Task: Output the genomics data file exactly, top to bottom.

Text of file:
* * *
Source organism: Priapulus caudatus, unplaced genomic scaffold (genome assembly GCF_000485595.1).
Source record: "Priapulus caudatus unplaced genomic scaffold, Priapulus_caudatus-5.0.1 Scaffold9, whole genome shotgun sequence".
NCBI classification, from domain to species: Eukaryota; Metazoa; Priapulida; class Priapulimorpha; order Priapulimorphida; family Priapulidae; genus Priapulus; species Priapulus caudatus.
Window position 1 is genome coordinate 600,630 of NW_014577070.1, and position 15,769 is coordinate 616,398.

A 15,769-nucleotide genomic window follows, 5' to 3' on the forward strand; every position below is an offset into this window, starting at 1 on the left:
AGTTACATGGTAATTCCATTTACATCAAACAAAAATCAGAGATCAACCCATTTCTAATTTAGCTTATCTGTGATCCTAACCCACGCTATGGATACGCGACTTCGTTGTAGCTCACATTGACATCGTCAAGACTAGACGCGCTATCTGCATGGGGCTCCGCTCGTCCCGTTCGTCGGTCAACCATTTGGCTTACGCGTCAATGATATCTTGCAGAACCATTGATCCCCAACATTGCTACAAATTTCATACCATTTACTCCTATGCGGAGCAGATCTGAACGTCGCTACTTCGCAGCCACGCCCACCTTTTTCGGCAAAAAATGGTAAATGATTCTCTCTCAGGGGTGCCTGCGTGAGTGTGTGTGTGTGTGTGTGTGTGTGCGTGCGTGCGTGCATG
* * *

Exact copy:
Source organism: Priapulus caudatus, unplaced genomic scaffold (genome assembly GCF_000485595.1).
Source record: "Priapulus caudatus unplaced genomic scaffold, Priapulus_caudatus-5.0.1 Scaffold9, whole genome shotgun sequence".
NCBI classification, from domain to species: Eukaryota; Metazoa; Priapulida; class Priapulimorpha; order Priapulimorphida; family Priapulidae; genus Priapulus; species Priapulus caudatus.
Window position 1 is genome coordinate 600,630 of NW_014577070.1, and position 15,769 is coordinate 616,398.

A 15,769-nucleotide genomic window follows, 5' to 3' on the forward strand; every position below is an offset into this window, starting at 1 on the left:
AGTTACATGGTAATTCCATTTACATCAAACAAAAATCAGAGATCAACCCATTTCTAATTTAGCTTATCTGTGATCCTAACCCACGCTATGGATACGCGACTTCGTTGTAGCTCACATTGACATCGTCAAGACTAGACGCGCTATCTGCATGGGGCTCCGCTCGTCCCGTTCGTCGGTCAACCATTTGGCTTACGCGTCAATGATATCTTGCAGAACCATTGATCCCCAACATTGCTACAAATTTCATACCATTTACTCCTATGCGGAGCAGATCTGAACGTCGCTACTTCGCAGCCACGCCCACCTTTTTCGGCAAAAAATGGTAAATGATTCTCTCTCAGGGGTGCCTGCGTGAGTGTGTGTGTGTGTGTGTGTGTGTGCGTGCGTGCGTGCATG